An Israeli minister has said today that Palestinians who launch kites from Gaza should be assassinated.
Israel's Public Security Minister, Gilad Erdan, made the comments while speaking at an event in the city of Sderot, close to the border with Gaza. Erdan is a member of the ruling Likud party and has previously worked as an advisor to Prime Minister Benjamin Netanyahu.
Erdan told his audience that "kite terror is very serious, and whoever sends them should fear for their life." The minister added that "we need to return to preventative assassinations. Those who send the kites and Hamas commanders must be a target for preventative killings," according to Haaretz.
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Israel has accused kites flying from Gaza during the recent Great March of Return of sparking wildfires in southern Israel, although there has been no proof that they have been the cause.
On Sunday, Netanyahu demanded that $1.4 million worth of funds be withheld from the Palestinian Authority (PA) as compensation for damage to crops reportedly caused by the kites. The Israeli government has offered 60 shekels ($17) per dunam (about a quarter acre) in damages to farmers in the region, with anyone whose fields have been damaged are to be considered terrorism victims.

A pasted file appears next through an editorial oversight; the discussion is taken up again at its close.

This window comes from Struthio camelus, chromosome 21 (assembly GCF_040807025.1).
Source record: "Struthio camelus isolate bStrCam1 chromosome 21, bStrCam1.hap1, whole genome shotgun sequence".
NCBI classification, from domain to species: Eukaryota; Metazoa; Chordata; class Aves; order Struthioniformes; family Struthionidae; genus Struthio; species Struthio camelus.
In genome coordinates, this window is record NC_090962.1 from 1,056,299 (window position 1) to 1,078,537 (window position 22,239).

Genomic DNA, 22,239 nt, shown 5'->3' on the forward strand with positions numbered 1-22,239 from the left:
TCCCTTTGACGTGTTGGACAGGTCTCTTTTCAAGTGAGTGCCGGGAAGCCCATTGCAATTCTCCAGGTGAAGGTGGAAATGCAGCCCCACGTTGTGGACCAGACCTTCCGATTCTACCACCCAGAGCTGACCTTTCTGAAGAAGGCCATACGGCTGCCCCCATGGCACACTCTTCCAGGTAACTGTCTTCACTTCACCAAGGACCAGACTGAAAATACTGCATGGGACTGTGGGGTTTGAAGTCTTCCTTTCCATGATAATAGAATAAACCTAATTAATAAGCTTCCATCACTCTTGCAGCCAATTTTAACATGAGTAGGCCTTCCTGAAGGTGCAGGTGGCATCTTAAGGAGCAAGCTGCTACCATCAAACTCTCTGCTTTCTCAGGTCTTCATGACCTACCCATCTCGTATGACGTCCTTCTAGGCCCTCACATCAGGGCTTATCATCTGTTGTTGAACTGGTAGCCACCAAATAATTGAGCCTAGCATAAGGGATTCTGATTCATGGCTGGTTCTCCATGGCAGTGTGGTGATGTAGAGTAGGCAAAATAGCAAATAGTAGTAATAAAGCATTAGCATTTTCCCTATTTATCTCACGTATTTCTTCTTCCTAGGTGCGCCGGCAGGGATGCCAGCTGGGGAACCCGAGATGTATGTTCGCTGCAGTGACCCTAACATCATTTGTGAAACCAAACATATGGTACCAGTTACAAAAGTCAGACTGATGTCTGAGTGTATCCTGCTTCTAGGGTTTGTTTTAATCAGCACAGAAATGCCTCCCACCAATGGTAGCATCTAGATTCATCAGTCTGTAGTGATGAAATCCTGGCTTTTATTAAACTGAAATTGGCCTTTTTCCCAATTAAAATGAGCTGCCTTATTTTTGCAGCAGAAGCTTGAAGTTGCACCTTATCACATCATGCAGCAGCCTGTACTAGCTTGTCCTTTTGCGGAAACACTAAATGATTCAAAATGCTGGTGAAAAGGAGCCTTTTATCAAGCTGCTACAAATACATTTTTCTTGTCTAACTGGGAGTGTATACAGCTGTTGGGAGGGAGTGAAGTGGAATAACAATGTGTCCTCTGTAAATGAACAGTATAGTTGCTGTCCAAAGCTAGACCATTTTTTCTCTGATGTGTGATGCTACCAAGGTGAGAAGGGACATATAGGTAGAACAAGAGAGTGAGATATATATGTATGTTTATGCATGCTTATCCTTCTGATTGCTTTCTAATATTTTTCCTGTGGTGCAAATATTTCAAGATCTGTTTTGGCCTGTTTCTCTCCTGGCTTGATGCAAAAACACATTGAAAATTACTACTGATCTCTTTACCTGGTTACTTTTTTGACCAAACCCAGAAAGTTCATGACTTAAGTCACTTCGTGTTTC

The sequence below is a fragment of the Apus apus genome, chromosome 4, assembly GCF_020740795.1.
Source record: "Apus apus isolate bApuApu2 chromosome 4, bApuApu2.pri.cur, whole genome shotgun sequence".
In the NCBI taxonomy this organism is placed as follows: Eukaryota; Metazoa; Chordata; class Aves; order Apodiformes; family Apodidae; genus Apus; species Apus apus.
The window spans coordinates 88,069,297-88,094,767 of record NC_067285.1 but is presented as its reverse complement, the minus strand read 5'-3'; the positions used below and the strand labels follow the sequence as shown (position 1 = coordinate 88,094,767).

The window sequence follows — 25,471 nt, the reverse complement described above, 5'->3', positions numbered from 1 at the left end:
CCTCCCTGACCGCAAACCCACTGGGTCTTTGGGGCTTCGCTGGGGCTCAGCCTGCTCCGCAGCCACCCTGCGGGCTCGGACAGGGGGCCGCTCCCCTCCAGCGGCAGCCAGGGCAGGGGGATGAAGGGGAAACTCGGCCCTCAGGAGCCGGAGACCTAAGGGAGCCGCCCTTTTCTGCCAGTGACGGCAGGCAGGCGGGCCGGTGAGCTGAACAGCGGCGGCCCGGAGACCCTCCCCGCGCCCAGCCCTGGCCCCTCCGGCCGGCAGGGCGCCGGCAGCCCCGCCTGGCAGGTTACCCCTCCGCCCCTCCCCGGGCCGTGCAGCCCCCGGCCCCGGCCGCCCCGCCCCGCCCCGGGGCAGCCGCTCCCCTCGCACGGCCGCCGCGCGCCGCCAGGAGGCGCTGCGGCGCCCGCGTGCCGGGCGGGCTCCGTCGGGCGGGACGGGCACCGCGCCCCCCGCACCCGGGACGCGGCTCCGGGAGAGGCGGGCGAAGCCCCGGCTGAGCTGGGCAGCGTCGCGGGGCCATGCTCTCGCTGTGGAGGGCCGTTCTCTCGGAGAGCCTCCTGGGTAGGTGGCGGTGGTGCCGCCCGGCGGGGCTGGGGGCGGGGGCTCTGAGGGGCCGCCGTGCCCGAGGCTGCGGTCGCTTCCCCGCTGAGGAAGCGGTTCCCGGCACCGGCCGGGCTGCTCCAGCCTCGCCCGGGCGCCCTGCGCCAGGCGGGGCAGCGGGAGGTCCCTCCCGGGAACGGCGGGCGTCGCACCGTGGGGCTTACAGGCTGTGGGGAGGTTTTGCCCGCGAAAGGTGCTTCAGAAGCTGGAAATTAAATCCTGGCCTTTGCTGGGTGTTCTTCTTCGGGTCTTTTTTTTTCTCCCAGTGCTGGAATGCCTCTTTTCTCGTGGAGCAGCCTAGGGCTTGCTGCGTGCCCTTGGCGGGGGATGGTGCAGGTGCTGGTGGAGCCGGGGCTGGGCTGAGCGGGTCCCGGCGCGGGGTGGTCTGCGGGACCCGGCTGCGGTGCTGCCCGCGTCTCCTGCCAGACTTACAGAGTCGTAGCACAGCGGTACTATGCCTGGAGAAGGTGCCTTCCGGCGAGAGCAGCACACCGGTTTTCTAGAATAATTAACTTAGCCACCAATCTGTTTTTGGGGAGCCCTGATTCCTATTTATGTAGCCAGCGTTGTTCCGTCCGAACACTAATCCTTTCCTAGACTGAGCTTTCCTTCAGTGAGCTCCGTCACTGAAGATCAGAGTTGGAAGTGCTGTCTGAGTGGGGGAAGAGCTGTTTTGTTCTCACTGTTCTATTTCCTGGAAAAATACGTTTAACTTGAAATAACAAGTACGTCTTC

Other Israeli politicians have waded into the debate, with Minister of Defence, Avigdor Lieberman, echoing Erdan's comments. Lieberman said that "it must be clear that we are not prepared to accept the kite routine, no riots on the fence, no attempts to break through the fence and cause damage to projects or sovereign Israeli territory," according to i24News. Lieberman was speaking at a meeting of his Yisrael Beiteinu (Israel Our Home) party, a right-wing nationalist group popular with Russian immigrants to Israel.
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Erdan also spoke of other threats, saying that "every time they find a new weapon to try to hurt us. Our enemies are trying to damage the civilian resilience because they know they cannot harm the IDF [army], but they won't succeed at this either."
Tensions between Israel and Gaza have been high in recent weeks following the killing of over 120 Palestinians and the injuring of thousands during the Great March of Return. The Israeli army has today again deployed large numbers of troops along its border fence with Gaza in anticipation of protests to mark Naksa Day, the anniversary of Israel's occupation of the West Bank, Gaza, Golan Heights and its annexation of Jerusalem. As yet, protests have not erupted.